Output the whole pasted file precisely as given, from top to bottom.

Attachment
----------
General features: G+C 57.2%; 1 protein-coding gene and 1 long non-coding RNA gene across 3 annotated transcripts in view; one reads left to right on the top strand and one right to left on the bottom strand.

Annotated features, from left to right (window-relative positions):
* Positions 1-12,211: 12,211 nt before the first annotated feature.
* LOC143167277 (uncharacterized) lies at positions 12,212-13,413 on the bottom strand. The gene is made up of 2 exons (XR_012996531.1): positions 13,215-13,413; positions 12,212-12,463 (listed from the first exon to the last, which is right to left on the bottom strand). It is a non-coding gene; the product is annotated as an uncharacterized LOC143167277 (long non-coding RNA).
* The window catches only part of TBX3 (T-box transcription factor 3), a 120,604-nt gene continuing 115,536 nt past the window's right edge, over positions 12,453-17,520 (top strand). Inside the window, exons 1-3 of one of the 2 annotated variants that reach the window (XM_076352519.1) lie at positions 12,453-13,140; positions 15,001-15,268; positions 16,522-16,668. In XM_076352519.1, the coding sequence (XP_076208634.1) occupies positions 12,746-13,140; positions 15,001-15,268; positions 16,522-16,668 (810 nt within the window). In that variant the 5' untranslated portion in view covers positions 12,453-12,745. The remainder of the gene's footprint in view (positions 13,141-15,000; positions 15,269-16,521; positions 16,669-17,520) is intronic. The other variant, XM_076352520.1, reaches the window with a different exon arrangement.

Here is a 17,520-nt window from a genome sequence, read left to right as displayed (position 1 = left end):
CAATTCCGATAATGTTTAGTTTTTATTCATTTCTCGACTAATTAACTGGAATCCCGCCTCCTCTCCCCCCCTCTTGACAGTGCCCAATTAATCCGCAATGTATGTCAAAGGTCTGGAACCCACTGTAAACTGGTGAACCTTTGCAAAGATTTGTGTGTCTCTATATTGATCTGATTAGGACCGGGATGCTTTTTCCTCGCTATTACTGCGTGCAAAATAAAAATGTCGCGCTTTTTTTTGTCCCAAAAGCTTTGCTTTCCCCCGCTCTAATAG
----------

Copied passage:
General features: G+C 57.2%; 1 protein-coding gene and 1 long non-coding RNA gene across 3 annotated transcripts in view; one reads left to right on the top strand and one right to left on the bottom strand.

Annotated features, from left to right (window-relative positions):
* Positions 1-12,211: 12,211 nt before the first annotated feature.
* LOC143167277 (uncharacterized) lies at positions 12,212-13,413 on the bottom strand. The gene is made up of 2 exons (XR_012996531.1): positions 13,215-13,413; positions 12,212-12,463 (listed from the first exon to the last, which is right to left on the bottom strand). It is a non-coding gene; the product is annotated as an uncharacterized LOC143167277 (long non-coding RNA).
* The window catches only part of TBX3 (T-box transcription factor 3), a 120,604-nt gene continuing 115,536 nt past the window's right edge, over positions 12,453-17,520 (top strand). Inside the window, exons 1-3 of one of the 2 annotated variants that reach the window (XM_076352519.1) lie at positions 12,453-13,140; positions 15,001-15,268; positions 16,522-16,668. In XM_076352519.1, the coding sequence (XP_076208634.1) occupies positions 12,746-13,140; positions 15,001-15,268; positions 16,522-16,668 (810 nt within the window). In that variant the 5' untranslated portion in view covers positions 12,453-12,745. The remainder of the gene's footprint in view (positions 13,141-15,000; positions 15,269-16,521; positions 16,669-17,520) is intronic. The other variant, XM_076352520.1, reaches the window with a different exon arrangement.

Here is a 17,520-nt window from a genome sequence, read left to right as displayed (position 1 = left end):
CAATTCCGATAATGTTTAGTTTTTATTCATTTCTCGACTAATTAACTGGAATCCCGCCTCCTCTCCCCCCCTCTTGACAGTGCCCAATTAATCCGCAATGTATGTCAAAGGTCTGGAACCCACTGTAAACTGGTGAACCTTTGCAAAGATTTGTGTGTCTCTATATTGATCTGATTAGGACCGGGATGCTTTTTCCTCGCTATTACTGCGTGCAAAATAAAAATGTCGCGCTTTTTTTTGTCCCAAAAGCTTTGCTTTCCCCCGCTCTAATAG